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Biochim Biophys Acta. 2008 Sep;1781(9):477-82. doi: 10.1016/j.bbalip.2008.07.003. Epub 2008 Jul 28.

The vascular S1P gradient-cellular sources and biological significance.

Author information

  • 1Center for Vascular Biology, Department of Cell Biology, University of Connecticut Health Center, 263 Farmington Avenue, Farmington, CT 06001, USA. hla@nso2.uchc.edu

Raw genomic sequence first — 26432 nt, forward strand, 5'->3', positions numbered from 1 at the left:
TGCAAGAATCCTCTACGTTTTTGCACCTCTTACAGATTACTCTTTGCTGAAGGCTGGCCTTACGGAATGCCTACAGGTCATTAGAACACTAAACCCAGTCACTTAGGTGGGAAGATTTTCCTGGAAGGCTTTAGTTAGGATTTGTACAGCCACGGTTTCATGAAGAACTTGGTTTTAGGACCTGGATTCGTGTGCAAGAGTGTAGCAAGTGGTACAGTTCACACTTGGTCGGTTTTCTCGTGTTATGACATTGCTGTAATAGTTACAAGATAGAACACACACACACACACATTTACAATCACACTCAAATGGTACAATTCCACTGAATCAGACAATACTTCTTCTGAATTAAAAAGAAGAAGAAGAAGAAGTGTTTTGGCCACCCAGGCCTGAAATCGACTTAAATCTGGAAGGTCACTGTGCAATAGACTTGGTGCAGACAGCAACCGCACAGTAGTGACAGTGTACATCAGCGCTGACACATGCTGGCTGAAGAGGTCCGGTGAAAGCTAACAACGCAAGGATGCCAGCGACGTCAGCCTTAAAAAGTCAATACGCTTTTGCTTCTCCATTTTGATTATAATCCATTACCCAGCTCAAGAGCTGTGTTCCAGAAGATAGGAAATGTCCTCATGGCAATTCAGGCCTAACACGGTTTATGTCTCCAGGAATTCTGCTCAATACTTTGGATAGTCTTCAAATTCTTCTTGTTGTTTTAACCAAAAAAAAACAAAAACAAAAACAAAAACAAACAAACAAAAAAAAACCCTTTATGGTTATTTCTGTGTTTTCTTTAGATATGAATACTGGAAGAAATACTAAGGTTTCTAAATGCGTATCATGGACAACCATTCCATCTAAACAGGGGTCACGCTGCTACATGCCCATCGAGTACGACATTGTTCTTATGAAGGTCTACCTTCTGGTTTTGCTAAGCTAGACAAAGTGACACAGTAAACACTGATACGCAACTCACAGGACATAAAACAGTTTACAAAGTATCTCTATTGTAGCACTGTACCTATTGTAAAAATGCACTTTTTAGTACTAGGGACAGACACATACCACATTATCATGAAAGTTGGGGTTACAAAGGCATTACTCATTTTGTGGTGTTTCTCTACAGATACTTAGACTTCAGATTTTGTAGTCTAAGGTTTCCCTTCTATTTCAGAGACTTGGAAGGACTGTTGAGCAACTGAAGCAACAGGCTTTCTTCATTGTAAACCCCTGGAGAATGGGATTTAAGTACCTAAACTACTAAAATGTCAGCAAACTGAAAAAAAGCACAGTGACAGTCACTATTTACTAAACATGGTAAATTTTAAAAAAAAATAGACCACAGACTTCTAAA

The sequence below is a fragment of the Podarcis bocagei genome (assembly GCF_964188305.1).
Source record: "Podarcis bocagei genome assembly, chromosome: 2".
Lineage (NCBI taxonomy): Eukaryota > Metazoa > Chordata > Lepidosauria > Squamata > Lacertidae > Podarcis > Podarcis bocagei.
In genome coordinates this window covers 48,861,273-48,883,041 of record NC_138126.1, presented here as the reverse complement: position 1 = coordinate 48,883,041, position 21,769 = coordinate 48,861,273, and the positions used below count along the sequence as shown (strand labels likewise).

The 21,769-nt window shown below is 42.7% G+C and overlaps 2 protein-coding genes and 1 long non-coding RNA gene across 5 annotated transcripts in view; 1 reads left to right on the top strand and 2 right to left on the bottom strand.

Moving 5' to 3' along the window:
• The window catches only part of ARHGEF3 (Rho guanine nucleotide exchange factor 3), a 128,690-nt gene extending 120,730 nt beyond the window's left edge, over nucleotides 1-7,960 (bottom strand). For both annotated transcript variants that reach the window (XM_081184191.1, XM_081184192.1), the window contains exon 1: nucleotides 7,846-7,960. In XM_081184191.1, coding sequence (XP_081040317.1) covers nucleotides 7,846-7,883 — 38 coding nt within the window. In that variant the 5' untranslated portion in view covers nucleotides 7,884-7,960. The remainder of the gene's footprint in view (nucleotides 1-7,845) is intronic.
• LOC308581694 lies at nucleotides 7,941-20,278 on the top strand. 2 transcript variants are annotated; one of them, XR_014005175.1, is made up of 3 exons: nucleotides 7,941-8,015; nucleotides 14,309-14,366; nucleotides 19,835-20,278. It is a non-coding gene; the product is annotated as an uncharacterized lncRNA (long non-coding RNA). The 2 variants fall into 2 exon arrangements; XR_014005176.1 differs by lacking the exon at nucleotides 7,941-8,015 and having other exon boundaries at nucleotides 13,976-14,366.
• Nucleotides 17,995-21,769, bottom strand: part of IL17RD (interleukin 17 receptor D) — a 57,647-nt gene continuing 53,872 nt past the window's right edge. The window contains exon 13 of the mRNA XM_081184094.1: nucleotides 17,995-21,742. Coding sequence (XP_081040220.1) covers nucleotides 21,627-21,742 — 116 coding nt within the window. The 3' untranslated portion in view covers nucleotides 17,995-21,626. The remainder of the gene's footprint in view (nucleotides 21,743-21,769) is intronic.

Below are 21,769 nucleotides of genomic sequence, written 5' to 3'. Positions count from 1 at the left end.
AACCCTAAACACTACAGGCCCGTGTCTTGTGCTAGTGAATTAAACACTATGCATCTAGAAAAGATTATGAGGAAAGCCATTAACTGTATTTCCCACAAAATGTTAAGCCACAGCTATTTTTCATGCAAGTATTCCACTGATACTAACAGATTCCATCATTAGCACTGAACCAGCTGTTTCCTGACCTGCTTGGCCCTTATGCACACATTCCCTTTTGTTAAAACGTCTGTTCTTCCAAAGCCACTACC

Sphingosine 1-phosphate (S1P), a product of sphingomyelin metabolism, is enriched in the circulatory system whereas it is estimated to be much lower in interstitial fluids of tissues. This concentration gradient, termed the vascular S1P gradient appears to form as a result of substrate availability and the action of metabolic enzymes. S1P levels in blood and lymph are estimated to be in the muM range. In the immune system, the S1P gradient is needed as a spatial cue for lymphocyte and hematopoietic cell trafficking. During inflammatory reactions in which enhanced vascular permeability occurs, a burst of S1P becomes available to its receptors in the extravascular compartment, which likely contributes to the tissue reactions. Thus, the presence of the vascular S1P gradient is thought to contribute to physiological and pathological conditions. From an evolutionary perspective, S1P receptors may have co-evolved with the advent of a closed vascular system and the trafficking paradigms for hematopoietic cells to navigate in and out of the vascular system.

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